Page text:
There are so many factors leading to foreclosure, such as rising unemployment and decreasing property values. These factors feed on themselves.
Plunging prices have had even more impact on investors than on homeowners because investors have less emotional attachment to a house. They’re even more likely to walk away, especially if they’ve put little money into a property.
Investors purchased one of every five homes last year, and almost one of every three when the market peaked in 2005, according to the Realtors trade group.
They flocked to hot markets like California, Florida, Nevada and Arizona, as television shows such as A&E’s popular reality series “Flip This House” touted the easy money that could be made buying and selling homes.
They took advantage of risky loan products that didn’t require down payments or proof of income. Other loans allowed the borrower to pay only the interest on the loan, or even less, and none of the principal for a certain time.
Now, more than 30 percent of properties in the foreclosure process are owned by someone with a different address, indicating the home is likely owned by an investor, according to foreclosure listing service RealtyTrac Inc.
Government programs to help homeowners are specifically designed not to help such investors, though in reality it may be hard to weed them out.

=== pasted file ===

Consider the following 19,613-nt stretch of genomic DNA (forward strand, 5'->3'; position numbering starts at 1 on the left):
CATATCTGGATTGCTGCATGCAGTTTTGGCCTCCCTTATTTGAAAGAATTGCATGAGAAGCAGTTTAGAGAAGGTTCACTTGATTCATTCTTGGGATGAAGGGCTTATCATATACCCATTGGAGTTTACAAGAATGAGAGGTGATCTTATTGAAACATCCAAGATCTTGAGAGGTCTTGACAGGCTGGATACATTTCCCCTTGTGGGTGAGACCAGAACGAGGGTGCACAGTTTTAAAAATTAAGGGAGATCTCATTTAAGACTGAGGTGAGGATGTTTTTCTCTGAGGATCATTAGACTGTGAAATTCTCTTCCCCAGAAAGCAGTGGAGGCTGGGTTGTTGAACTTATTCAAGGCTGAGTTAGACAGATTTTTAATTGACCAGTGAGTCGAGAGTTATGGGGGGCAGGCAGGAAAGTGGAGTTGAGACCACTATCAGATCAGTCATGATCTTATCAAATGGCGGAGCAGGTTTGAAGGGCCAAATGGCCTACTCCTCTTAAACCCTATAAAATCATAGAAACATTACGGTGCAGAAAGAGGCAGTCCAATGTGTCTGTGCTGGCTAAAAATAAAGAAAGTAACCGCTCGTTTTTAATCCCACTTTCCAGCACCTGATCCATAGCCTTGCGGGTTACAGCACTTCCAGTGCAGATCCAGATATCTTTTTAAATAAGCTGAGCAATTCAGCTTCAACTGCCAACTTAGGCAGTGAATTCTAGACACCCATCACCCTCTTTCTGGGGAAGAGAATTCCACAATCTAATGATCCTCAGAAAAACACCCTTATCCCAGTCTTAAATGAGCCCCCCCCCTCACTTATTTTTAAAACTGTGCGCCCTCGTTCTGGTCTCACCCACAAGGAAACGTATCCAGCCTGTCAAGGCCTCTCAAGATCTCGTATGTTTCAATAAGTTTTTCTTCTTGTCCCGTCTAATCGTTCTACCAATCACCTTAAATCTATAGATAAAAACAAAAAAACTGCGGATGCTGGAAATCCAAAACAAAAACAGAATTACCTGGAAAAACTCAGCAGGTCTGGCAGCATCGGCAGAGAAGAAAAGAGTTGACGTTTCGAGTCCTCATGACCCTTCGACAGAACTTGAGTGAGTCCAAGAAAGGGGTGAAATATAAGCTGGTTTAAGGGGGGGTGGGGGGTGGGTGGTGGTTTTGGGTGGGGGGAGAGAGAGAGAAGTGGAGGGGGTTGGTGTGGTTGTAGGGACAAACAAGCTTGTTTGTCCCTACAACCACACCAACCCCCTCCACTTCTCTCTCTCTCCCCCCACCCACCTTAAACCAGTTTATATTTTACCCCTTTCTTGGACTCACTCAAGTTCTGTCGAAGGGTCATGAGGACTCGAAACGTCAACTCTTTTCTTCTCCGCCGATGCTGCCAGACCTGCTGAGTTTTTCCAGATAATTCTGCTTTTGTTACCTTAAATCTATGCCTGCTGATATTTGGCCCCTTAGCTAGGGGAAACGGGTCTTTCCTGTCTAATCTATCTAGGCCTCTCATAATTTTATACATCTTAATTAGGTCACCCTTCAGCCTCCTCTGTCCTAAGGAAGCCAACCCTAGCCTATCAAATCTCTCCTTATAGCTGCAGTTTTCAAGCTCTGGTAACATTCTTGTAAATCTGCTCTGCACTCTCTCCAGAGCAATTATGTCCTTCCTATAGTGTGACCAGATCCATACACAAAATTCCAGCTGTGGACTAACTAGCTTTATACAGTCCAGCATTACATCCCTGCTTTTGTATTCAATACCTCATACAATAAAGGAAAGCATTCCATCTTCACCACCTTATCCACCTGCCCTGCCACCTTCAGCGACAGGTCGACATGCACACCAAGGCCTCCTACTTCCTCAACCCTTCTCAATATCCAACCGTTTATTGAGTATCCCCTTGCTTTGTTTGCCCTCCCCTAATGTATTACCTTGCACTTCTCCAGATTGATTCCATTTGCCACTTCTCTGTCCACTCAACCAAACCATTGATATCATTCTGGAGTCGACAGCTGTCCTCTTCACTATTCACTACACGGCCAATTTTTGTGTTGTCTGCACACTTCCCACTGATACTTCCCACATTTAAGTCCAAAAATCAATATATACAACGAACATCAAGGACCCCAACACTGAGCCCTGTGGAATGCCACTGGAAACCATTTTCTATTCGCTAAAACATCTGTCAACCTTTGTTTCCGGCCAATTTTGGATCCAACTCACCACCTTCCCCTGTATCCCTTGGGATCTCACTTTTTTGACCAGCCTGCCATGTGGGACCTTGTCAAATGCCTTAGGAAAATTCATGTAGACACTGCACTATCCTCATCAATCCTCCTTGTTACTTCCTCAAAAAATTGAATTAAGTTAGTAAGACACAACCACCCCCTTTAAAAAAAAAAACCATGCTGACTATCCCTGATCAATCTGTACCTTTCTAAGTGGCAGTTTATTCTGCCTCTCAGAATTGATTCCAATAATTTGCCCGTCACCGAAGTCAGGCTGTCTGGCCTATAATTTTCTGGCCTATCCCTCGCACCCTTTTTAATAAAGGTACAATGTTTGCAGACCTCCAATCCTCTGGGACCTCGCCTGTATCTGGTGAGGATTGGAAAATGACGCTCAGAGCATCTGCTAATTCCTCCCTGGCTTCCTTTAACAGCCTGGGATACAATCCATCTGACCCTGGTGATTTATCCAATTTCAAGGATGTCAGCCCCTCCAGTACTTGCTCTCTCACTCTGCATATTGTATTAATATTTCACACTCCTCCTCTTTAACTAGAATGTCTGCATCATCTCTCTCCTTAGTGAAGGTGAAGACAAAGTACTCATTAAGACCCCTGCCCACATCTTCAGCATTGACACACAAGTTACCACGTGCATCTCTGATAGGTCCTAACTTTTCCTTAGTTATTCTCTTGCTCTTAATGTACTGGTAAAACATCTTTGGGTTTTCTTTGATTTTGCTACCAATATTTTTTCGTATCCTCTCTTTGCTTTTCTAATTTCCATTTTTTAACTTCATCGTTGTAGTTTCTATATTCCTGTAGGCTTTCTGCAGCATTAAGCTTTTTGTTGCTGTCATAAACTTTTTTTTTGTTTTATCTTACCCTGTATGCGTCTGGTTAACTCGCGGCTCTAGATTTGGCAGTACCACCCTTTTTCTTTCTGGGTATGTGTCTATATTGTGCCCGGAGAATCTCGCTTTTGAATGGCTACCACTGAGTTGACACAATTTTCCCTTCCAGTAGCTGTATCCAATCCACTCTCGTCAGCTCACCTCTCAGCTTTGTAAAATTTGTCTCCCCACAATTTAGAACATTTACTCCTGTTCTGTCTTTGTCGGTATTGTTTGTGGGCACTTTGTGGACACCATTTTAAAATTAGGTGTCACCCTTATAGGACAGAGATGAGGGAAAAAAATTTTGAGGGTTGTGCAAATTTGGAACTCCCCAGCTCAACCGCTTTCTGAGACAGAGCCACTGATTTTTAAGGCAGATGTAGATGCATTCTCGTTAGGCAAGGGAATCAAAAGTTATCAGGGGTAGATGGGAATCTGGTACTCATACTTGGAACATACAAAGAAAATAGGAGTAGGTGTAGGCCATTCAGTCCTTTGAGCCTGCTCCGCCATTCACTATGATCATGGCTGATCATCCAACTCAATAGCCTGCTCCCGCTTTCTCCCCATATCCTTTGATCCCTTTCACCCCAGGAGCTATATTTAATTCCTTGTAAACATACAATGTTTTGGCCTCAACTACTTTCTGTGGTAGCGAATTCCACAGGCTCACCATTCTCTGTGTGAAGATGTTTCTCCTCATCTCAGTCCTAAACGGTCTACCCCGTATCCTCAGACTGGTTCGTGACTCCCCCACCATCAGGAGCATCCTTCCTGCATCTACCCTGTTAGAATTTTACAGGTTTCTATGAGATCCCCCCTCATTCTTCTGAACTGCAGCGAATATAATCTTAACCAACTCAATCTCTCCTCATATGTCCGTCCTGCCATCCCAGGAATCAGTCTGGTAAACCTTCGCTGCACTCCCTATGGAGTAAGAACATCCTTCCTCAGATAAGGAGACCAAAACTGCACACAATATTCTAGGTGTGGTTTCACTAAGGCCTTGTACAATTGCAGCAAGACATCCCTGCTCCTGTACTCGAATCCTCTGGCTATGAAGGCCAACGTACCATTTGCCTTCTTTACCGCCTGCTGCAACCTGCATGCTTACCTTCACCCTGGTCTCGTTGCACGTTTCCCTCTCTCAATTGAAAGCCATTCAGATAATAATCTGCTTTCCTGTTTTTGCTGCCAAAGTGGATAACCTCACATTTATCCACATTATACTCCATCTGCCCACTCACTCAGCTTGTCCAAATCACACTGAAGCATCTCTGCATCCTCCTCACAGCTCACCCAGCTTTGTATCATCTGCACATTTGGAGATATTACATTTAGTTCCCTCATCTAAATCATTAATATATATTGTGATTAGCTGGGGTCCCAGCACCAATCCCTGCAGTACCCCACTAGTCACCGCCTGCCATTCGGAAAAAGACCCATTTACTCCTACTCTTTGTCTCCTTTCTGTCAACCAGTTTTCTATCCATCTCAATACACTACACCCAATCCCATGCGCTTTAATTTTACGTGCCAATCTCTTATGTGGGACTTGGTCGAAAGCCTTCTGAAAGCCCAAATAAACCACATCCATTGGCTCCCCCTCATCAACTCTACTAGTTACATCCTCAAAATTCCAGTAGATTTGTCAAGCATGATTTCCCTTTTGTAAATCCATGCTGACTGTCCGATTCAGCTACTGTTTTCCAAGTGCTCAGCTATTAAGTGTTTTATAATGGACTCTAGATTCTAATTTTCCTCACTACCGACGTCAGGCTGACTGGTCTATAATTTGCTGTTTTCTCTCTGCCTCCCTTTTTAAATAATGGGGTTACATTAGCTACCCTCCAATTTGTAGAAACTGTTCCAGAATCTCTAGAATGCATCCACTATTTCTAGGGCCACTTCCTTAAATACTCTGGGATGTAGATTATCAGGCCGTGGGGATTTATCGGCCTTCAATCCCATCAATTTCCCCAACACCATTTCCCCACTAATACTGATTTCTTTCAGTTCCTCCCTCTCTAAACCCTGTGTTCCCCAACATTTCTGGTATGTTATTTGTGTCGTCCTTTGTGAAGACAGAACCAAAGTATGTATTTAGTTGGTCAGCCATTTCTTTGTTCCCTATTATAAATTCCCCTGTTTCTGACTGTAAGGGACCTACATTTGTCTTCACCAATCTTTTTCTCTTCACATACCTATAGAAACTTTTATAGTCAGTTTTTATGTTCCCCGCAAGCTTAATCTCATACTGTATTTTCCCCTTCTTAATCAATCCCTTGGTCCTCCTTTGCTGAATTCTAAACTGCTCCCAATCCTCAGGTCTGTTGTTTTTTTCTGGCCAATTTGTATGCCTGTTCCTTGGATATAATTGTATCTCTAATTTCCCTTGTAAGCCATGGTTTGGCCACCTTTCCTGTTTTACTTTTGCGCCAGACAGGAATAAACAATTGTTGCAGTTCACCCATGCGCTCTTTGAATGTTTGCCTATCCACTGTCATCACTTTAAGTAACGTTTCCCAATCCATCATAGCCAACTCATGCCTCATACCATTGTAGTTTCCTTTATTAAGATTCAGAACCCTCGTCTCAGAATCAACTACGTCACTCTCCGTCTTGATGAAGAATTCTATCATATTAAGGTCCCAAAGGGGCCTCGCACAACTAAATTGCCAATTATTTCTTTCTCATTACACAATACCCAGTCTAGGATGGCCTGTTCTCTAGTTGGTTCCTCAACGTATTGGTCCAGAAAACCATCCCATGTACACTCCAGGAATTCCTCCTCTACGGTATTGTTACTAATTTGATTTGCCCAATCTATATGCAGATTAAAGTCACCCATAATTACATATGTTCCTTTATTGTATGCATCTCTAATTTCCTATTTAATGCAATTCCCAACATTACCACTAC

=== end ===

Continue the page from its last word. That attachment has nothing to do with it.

_ Complex investments:
Traditionally, lenders evaluated borrowers carefully because they held onto the mortgages for the life of the loan. That process started to change in the late 1980s, as Wall Street found new ways to package the loans into securities to sell to investors.
Investors were attracted to these new mortgage-backed securities because they paid better returns than government bonds.
At the beginning of this decade, the Federal Reserve started cutting interest rates to historic lows. So investors poured money into the U.S. mortgage market, particularly into securities made up of high-interest mortgages made to borrowers with poor credit records.
The high-interest, risky mortgages, called “subprime,” boomed, from $160 billion in new loans in 2001 to more than $600 billion in both 2005 and 2006, according to Inside Mortgage Finance, a trade publication.